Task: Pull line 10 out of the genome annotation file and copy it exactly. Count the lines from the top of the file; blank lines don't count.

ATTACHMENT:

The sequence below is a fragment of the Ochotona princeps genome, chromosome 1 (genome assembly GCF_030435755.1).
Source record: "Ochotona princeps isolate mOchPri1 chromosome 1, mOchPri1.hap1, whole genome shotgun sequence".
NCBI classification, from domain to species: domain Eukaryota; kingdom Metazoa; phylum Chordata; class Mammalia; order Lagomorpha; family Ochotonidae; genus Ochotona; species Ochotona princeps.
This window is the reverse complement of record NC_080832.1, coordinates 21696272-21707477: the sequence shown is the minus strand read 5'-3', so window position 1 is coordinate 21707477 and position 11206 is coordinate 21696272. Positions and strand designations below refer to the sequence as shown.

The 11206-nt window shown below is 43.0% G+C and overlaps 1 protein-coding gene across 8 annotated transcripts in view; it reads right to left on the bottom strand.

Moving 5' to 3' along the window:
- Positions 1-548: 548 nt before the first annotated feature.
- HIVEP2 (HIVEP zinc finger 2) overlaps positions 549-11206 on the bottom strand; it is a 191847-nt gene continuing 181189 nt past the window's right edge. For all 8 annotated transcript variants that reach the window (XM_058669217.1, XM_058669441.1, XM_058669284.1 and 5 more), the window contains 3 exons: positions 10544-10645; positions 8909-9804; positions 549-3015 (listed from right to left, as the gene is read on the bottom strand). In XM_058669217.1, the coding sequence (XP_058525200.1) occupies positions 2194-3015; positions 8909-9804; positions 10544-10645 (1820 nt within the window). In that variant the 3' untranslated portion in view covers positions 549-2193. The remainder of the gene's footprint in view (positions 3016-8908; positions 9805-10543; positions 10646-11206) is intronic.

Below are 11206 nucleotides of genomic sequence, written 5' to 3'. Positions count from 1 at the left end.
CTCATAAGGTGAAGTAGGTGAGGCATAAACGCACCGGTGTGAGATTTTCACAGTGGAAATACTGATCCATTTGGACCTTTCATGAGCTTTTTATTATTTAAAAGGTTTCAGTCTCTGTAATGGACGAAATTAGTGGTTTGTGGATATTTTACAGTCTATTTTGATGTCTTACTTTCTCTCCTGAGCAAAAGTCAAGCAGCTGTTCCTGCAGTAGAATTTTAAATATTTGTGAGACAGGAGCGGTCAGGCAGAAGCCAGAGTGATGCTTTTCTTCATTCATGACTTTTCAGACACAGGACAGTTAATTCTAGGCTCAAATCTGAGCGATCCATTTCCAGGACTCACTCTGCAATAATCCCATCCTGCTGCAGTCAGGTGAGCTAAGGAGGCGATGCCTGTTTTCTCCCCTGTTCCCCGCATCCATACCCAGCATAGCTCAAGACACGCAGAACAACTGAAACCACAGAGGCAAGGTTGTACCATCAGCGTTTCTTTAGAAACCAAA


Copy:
CTCATAAGGTGAAGTAGGTGAGGCATAAACGCACCGGTGTGAGATTTTCACAGTGGAAATACTGATCCATTTGGACCTTTCATGAGCTTTTTATTATTTAAAAGGTTTCAGTCTCTGTAATGGACGAAATTAGTGGTTTGTGGATATTTTACAGTCTATTTTGATGTCTTACTTTCTCTCCTGAGCAAAAGTCAAGCAGCTGTTCCTGCAGTAGAATTTTAAATATTTGTGAGACAGGAGCGGTCAGGCAGAAGCCAGAGTGATGCTTTTCTTCATTCATGACTTTTCAGACACAGGACAGTTAATTCTAGGCTCAAATCTGAGCGATCCATTTCCAGGACTCACTCTGCAATAATCCCATCCTGCTGCAGTCAGGTGAGCTAAGGAGGCGATGCCTGTTTTCTCCCCTGTTCCCCGCATCCATACCCAGCATAGCTCAAGACACGCAGAACAACTGAAACCACAGAGGCAAGGTTGTACCATCAGCGTTTCTTTAGAAACCAAA